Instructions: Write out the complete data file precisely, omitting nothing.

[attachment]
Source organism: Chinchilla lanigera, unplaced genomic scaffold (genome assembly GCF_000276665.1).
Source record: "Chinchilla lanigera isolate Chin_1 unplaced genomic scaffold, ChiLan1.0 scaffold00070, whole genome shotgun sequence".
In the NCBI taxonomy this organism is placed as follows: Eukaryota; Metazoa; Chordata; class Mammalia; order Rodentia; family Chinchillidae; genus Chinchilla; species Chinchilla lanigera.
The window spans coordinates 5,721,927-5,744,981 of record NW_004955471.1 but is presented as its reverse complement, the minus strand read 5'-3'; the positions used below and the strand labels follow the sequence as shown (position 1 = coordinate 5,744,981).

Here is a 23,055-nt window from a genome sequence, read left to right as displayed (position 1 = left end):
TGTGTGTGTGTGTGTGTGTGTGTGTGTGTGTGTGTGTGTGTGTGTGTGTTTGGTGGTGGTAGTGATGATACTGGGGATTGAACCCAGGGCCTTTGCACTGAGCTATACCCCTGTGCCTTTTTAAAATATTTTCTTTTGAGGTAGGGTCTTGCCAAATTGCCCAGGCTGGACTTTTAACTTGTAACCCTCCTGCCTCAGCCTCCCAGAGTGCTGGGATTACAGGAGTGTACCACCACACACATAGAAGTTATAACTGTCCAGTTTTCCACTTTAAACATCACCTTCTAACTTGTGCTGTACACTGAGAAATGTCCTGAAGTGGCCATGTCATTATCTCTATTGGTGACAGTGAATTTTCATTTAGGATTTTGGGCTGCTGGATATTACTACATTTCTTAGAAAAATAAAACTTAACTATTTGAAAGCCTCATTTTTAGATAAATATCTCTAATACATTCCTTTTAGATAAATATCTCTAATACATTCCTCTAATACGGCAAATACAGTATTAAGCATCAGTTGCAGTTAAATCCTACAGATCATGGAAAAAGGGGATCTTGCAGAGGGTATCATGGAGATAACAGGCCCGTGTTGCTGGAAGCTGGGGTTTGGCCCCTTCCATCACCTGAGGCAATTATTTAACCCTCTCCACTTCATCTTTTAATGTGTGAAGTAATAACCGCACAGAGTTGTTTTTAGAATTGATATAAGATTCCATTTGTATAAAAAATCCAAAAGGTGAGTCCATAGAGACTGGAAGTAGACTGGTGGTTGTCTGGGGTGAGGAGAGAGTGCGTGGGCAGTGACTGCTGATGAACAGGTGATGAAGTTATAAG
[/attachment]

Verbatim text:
Source organism: Chinchilla lanigera, unplaced genomic scaffold (genome assembly GCF_000276665.1).
Source record: "Chinchilla lanigera isolate Chin_1 unplaced genomic scaffold, ChiLan1.0 scaffold00070, whole genome shotgun sequence".
In the NCBI taxonomy this organism is placed as follows: Eukaryota; Metazoa; Chordata; class Mammalia; order Rodentia; family Chinchillidae; genus Chinchilla; species Chinchilla lanigera.
The window spans coordinates 5,721,927-5,744,981 of record NW_004955471.1 but is presented as its reverse complement, the minus strand read 5'-3'; the positions used below and the strand labels follow the sequence as shown (position 1 = coordinate 5,744,981).

Here is a 23,055-nt window from a genome sequence, read left to right as displayed (position 1 = left end):
TGTGTGTGTGTGTGTGTGTGTGTGTGTGTGTGTGTGTGTGTGTGTGTGTTTGGTGGTGGTAGTGATGATACTGGGGATTGAACCCAGGGCCTTTGCACTGAGCTATACCCCTGTGCCTTTTTAAAATATTTTCTTTTGAGGTAGGGTCTTGCCAAATTGCCCAGGCTGGACTTTTAACTTGTAACCCTCCTGCCTCAGCCTCCCAGAGTGCTGGGATTACAGGAGTGTACCACCACACACATAGAAGTTATAACTGTCCAGTTTTCCACTTTAAACATCACCTTCTAACTTGTGCTGTACACTGAGAAATGTCCTGAAGTGGCCATGTCATTATCTCTATTGGTGACAGTGAATTTTCATTTAGGATTTTGGGCTGCTGGATATTACTACATTTCTTAGAAAAATAAAACTTAACTATTTGAAAGCCTCATTTTTAGATAAATATCTCTAATACATTCCTTTTAGATAAATATCTCTAATACATTCCTCTAATACGGCAAATACAGTATTAAGCATCAGTTGCAGTTAAATCCTACAGATCATGGAAAAAGGGGATCTTGCAGAGGGTATCATGGAGATAACAGGCCCGTGTTGCTGGAAGCTGGGGTTTGGCCCCTTCCATCACCTGAGGCAATTATTTAACCCTCTCCACTTCATCTTTTAATGTGTGAAGTAATAACCGCACAGAGTTGTTTTTAGAATTGATATAAGATTCCATTTGTATAAAAAATCCAAAAGGTGAGTCCATAGAGACTGGAAGTAGACTGGTGGTTGTCTGGGGTGAGGAGAGAGTGCGTGGGCAGTGACTGCTGATGAACAGGTGATGAAGTTATAAG